Installing an Energy Recovery Ventilator

An ERV allows the home to maintain air circulation while minimizing energy loss.

An airtight and insulated home does not necessarily mean a well-ventilated home. When a home is well-sealed, it can become a virtual plastic bag, trapping dust, moisture, odors and chemical pollutants inside the home.

Installing an energy recovery ventilator, or ERV, will allow the home to maintain air circulation while minimizing energy loss. An ERV constantly exchanges heat from the warmed air going out, with the cooler and healthier air coming in from outside.

There are two types of ERVs: One is independent of, and completely separate from, the home's forced air system, whereas the other is integrated directly into it.

The best practice for installing an ERV is to hire an HVAC contractor to install the type of ERV that is integrated directly into the home's forced air ductwork. Although this should be done by an HVAC contractor, there are several design considerations you should be aware of when the ERV is installed:

  • The fresh air intake should be located where fresh air circulates, and away from driveways, range hood exhausts, furnace flue and laundry vents.

  • The stale air from the home should come from a wall close to the kitchen, within one foot of the ceiling and 10 feet away from an oven. This is done because vaporized grease can clog the ERV.

  • The fan for the main air handling unit for the house should be on at all times to circulate fresh air around the entire house

  • The ventilated air from the ventilator should be connected to the return duct of the home's forced air system. This is done so that the ventilated air can be circulated easier with your home's ductwork system.

  • The homeowners should still install point source exhaust fans in all bathrooms even with this best practice strategy.

Many homeowners try to ventilate their home by opening their windows and using a powerful ventilation fan, which lets out all the warmth or coolness. The fresh air coming in isn't filtered, so dust, pollen, soot, mold and other undesirables are introduced into your home. An ERV gives you a way of moving fresh, temperature-controlled air into your house while removing stale, contaminated air.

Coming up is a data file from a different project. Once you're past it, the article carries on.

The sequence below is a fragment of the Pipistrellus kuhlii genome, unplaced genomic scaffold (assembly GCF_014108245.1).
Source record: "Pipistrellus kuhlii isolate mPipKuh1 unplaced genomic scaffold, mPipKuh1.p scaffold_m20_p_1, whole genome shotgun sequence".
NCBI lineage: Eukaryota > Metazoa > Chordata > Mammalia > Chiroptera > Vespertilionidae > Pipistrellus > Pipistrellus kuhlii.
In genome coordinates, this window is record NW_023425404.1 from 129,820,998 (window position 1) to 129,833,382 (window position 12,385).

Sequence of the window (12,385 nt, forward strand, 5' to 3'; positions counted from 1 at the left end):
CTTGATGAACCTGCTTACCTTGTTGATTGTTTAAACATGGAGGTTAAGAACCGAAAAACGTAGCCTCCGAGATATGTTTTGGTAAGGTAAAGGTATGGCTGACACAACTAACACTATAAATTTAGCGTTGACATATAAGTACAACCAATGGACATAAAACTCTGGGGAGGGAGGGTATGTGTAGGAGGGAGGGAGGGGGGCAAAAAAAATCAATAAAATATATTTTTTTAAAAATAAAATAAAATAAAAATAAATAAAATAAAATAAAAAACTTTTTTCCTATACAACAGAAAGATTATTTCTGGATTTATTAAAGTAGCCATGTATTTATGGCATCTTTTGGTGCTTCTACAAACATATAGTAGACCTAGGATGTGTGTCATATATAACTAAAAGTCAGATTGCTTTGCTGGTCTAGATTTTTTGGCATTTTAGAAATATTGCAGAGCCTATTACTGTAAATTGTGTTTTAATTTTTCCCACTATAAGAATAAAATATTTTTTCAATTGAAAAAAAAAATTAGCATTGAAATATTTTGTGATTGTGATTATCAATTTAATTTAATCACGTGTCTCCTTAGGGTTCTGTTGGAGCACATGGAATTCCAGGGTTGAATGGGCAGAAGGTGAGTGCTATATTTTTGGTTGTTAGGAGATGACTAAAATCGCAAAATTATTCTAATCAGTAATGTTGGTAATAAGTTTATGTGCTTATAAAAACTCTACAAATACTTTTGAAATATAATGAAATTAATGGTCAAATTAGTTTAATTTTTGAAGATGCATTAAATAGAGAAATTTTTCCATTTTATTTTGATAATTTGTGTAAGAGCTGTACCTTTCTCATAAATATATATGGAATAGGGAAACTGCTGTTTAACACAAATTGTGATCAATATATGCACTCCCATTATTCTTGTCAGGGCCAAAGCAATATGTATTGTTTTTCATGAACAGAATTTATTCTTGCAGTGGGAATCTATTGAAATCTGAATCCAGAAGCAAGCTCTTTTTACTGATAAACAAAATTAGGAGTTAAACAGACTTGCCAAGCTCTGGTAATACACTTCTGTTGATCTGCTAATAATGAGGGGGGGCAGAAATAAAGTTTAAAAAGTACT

Keep Reading

Next Up

Alternative HVAC Systems

Pellet stoves and furnaces are hot, but there are other keen ideas for getting the most out of your heating and cooling systems.

Types of HVAC Systems

Split systems, mini-splits, furnaces and boilers are just a few of the choices for your home.

10 Key Features of HVAC Systems

Here's what you need to know when it comes to heating and cooling systems.

Replace Old Heating and Air Unit With New Efficient HVAC System

A superior HVAC unit balances humidity and boosts efficiency.

Choosing Energy Efficient Windows for Your Home

Consider these four factors that can affect a window's performance.

Building a Horizontal Plank Fence

A redwood fence is built on an angle to lend privacy to a sloping backyard.

How to Build a Home Theater

Want a movie-theater experience in your home? Learn how to build a home theater with step by step instructions from the pros at HGTV.com

Building Up Vs. Building Out

Consider the pros and cons of the direction in which you construct your home addition

Thermostats and Control Systems

They're no longer ugly, boring and hard to program. Some thermostats today are so automated, you can save energy without doing a thing.

Closet Systems 101

There are many customization options for closet systems that can be a perfect fit for your home and lifestyle.

Follow Us Everywhere

Join the party! Don't miss HGTV in your favorite social media feeds.